Table of Contents

Handbook of Islamic Marketing

Handbook of Islamic Marketing

Elgar original reference

Edited by Özlem Sandıkcı and Gillian Rice

The Handbook of Islamic Marketing provides state-of-the-art scholarship on the intersection of Islam, consumption and marketing and lays out an agenda for future research. The topics covered by eminent contributors from around the world range from fashion and food consumption practices of Muslims to retailing, digital marketing, advertising, corporate social responsibility and nation branding in the context of Muslim marketplaces. The essays offer new insights into the relationship between morality, consumption and marketing practices and discuss the implications of politics and globalization for Islamic markets.

Chapter 21: Moments of Departure, Moments of Arrival: How Marketers Negotiate Transnationalism in Muslim Markets

Chae Ho Lee and Jennifer D. Chandler

Subjects: business and management, international business, marketing, economics and finance, islamic economics and finance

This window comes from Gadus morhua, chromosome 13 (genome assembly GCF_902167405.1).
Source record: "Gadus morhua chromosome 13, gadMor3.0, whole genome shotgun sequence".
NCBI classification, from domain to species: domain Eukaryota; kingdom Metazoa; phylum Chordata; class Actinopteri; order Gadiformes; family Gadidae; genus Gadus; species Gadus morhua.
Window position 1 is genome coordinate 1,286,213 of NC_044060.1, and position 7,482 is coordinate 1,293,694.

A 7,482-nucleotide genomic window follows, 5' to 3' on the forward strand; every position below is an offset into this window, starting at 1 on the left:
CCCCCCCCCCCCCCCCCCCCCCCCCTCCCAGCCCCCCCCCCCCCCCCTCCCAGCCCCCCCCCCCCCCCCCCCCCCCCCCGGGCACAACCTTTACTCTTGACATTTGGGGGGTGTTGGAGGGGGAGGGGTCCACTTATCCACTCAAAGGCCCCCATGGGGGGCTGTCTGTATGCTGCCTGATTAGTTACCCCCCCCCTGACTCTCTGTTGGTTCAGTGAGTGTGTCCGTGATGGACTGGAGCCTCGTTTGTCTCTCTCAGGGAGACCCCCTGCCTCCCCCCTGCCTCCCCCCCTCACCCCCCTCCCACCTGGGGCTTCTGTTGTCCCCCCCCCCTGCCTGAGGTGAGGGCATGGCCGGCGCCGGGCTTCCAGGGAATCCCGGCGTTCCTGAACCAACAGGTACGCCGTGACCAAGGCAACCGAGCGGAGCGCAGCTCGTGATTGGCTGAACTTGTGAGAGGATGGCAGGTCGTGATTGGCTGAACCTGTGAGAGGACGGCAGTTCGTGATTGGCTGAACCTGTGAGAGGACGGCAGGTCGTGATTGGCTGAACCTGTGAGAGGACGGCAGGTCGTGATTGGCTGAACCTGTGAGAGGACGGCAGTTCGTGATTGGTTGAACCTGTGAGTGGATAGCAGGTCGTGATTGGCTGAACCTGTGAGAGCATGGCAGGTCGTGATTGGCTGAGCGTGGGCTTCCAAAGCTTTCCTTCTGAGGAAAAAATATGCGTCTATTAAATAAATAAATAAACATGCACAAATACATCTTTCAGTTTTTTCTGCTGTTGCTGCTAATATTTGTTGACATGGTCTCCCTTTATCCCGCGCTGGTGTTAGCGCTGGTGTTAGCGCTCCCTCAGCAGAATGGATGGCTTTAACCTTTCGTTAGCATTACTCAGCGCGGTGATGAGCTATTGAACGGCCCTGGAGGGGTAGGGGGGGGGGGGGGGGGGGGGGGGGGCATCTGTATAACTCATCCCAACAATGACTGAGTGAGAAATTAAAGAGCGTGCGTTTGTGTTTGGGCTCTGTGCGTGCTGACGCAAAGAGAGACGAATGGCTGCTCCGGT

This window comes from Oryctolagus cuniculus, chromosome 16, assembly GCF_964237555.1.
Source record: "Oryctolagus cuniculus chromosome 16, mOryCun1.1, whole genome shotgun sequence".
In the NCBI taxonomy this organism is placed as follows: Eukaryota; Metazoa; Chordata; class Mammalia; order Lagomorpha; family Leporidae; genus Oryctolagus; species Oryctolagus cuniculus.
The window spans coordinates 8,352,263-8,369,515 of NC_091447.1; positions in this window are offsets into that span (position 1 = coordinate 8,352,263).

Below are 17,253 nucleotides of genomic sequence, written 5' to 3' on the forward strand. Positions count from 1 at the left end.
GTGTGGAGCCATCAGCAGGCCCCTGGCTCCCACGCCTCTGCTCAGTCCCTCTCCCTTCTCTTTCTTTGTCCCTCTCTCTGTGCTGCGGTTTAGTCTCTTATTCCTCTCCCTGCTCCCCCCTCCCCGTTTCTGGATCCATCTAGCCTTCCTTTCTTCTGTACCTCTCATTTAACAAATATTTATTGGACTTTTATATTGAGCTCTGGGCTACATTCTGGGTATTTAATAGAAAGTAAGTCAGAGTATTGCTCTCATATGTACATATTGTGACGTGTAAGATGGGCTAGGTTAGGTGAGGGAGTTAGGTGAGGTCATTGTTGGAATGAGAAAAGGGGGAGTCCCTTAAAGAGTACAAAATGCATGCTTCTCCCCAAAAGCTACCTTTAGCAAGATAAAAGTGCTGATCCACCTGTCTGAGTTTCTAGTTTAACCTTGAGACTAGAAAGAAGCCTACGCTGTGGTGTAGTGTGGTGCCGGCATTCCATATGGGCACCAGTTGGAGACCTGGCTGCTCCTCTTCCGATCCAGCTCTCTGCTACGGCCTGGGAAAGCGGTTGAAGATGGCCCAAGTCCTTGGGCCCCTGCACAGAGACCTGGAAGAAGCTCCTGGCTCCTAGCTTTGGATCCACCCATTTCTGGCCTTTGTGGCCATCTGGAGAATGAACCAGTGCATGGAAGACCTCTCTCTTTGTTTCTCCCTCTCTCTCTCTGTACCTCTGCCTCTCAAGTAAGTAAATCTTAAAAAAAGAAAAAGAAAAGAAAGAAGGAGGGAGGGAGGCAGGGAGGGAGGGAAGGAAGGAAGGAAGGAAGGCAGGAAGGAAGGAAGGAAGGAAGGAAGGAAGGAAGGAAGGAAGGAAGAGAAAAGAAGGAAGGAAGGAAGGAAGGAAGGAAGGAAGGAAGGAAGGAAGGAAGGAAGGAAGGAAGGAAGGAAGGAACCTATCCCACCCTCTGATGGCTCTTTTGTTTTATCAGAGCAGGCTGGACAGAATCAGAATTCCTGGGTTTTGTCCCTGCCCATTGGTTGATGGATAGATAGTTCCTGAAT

Extract

Chae Ho Lee and Jennifer D. Chandler If [we] were to look at culture, the first thing that we would think of is people: the communication of people together . . . culture is a social creation. (Franklin, Lebanon) . . . you have to keep in mind that you are probably talking to people from 30, 40 different countries. I won’t say it makes it difficult to create advertising, actually it makes it simpler. We have to find the common denominator. (Raj, India) The purpose of this chapter is to make salient how marketers negotiate transnationalism in a Muslim market. Specifically, we explore how marketers act as guardians of continuity when they negotiate transnationalism through an evolving dialectic that encompasses notions of the global and the local (Hannerz, 1996; Wilk, 1995). We focus on marketers in the city and emirate of Dubai, in the nation of the United Arab Emirates. Dubai was chosen as an example of a progressive Muslim market that has experienced phenomenal economic and social growth (Pacione, 2005). Part of this growth has stimulated increased national, ethnic, religious, and social diversity. We refer to this diversity as transnationalism because many Dubai residents affiliate with more than one nation. Transnational individuals (that is, transnationals) who live and work in Dubai may maintain strong ties with the nation of their birth, the nation within which they currently live, or the nation where their families currently reside. Their lives take them back and forth among multiple markets, forcing them to travel space, place and time...

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